Computer-maker Dell Inc struck a deal on Monday to buy data storage company EMC Corp for $67 billion, setting a record in the technology industry, as it tries to transform itself into a giant in the fast-growing market for managing and storing corporate data.
The acquisition, the year's third-largest in all sectors, highlights the frenzy of dealmaking sweeping the economy, as big or mature companies take advantage of low interest rates to buy rivals as a way to spur growth.
The deal should help privately held Dell, the world's No. 3 computer maker, diversify from a stagnant consumer PC market and give it greater scale in the more profitable and faster-growing market for cloud-based data services.
That desire to reach beyond PCs - whose growth has been stopped in its tracks with the rise of mobile devices - echoes moves by Dell's big rivals. Hewlett-Packard Co, the No. 2 PC maker, is splitting off its computer and printer unit this year to focus on the corporate data business. IBM Corp sold its PC unit a decade ago.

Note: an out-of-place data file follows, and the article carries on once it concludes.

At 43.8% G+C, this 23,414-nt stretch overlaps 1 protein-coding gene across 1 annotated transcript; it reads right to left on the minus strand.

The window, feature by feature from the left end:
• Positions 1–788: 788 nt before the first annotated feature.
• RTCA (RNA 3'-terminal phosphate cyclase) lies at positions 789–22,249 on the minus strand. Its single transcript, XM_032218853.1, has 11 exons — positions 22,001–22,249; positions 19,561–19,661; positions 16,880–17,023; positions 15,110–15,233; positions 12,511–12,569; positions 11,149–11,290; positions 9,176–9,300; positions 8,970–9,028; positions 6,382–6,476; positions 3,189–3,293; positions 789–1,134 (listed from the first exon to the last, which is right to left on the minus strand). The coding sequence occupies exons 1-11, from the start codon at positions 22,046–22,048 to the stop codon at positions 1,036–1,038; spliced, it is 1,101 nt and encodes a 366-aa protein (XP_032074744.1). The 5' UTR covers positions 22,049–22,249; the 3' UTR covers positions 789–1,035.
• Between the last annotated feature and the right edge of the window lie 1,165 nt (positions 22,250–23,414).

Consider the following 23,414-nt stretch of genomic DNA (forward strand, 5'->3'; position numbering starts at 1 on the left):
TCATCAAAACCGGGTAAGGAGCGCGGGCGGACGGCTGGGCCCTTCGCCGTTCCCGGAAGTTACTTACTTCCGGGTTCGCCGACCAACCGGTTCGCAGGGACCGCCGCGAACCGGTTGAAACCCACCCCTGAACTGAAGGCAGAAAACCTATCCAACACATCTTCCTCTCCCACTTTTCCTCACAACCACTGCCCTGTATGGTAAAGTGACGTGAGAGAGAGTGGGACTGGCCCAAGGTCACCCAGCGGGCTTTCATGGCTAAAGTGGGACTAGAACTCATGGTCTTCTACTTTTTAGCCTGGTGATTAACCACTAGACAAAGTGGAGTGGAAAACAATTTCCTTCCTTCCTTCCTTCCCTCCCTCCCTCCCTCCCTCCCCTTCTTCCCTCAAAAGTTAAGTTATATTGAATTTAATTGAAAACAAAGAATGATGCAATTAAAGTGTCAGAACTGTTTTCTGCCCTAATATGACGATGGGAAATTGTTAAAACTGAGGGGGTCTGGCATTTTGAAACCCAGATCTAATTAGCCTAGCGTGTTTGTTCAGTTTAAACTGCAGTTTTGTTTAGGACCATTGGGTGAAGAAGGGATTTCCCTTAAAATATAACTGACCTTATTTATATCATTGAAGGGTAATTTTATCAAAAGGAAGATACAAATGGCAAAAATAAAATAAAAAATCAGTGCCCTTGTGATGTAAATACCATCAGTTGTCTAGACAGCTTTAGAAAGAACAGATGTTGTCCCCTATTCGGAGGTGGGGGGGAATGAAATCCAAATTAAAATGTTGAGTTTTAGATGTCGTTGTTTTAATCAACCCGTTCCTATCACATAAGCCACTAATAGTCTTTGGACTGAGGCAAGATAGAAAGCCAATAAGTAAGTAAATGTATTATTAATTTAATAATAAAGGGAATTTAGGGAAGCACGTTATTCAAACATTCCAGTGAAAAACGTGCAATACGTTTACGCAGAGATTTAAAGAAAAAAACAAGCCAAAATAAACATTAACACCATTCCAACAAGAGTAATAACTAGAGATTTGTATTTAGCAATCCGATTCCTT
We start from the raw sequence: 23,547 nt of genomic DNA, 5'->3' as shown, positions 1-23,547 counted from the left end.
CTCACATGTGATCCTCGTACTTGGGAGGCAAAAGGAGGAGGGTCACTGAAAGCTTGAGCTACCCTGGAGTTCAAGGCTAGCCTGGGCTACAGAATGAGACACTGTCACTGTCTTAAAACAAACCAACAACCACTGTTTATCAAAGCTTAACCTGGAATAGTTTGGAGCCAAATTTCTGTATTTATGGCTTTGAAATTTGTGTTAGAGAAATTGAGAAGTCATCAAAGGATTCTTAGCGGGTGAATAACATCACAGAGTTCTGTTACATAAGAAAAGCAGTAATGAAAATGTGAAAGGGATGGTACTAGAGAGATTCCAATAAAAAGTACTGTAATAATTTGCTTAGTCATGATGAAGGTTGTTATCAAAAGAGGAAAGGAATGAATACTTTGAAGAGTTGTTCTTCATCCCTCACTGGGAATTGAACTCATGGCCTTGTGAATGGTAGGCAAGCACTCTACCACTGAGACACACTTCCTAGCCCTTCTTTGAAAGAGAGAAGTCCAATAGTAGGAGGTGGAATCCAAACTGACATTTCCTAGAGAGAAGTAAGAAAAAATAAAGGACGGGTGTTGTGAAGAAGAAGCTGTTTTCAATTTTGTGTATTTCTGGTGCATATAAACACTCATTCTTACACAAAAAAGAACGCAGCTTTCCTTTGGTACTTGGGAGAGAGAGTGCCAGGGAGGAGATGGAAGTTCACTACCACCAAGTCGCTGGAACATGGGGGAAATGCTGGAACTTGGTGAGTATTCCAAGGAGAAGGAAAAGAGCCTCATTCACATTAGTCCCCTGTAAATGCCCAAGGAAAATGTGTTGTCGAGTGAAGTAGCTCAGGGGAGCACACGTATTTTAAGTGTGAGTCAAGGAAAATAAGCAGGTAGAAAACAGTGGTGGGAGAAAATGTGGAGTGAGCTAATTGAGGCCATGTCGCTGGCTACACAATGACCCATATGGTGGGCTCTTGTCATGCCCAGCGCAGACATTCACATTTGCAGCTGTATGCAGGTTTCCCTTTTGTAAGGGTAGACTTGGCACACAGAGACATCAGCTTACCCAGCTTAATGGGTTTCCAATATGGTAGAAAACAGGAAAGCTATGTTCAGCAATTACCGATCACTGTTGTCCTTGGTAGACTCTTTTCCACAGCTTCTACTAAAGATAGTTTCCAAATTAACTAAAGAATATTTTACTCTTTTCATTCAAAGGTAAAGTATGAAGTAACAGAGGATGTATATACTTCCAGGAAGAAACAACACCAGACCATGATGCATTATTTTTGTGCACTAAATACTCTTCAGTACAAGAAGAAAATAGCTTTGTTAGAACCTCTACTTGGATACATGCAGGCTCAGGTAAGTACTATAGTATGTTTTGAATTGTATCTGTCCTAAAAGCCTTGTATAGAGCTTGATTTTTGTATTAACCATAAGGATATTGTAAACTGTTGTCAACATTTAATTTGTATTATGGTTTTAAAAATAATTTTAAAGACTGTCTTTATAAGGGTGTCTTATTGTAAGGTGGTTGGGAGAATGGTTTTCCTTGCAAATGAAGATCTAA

By combining Dell's server businesses with EMC's storage and virtualization assets, the new, enlarged company will have a broader range of products to challenge Cisco Systems Inc, IBM and Hewlett-Packard in the areas of cloud computing, mobility and cyber security.
"I don’t think either Dell or EMC were viable over the long run as a standalone; they really needed each other," said Eric Johnson, dean of the Owen Graduate School of Management at Vanderbilt University. "Dell was mostly on the consumer side, which is a terrible place to be. EMC had some enterprise products, but not the complete package."
The deal valued EMC at $33.15 a share as of the end of trading Friday. Dell will pay $24.05 per share in cash and will also give EMC shareholders a special stock that tracks the share price in VMWare Inc, the maker of cloud-based virtualization software majority-owned by EMC.
The stock market gave the deal a lukewarm response. EMC shares rose 1.8 percent to $28.36 after earlier jumping more than 2.5 percent. VMware shares plunged 7.8 percent to $72.48, decreasing the value of Dell's offer.
VMware will remain a publicly traded company. FBR Capital Markets analyst Daniel Ives said shareholders were concerned, however, that VMware would lose talented employees amid uncertainty about their future under Dell, eventually hurting the company's performance.
Read More: REUTERS
By: GREG ROUMELIOTIS AND JIM FINKLE
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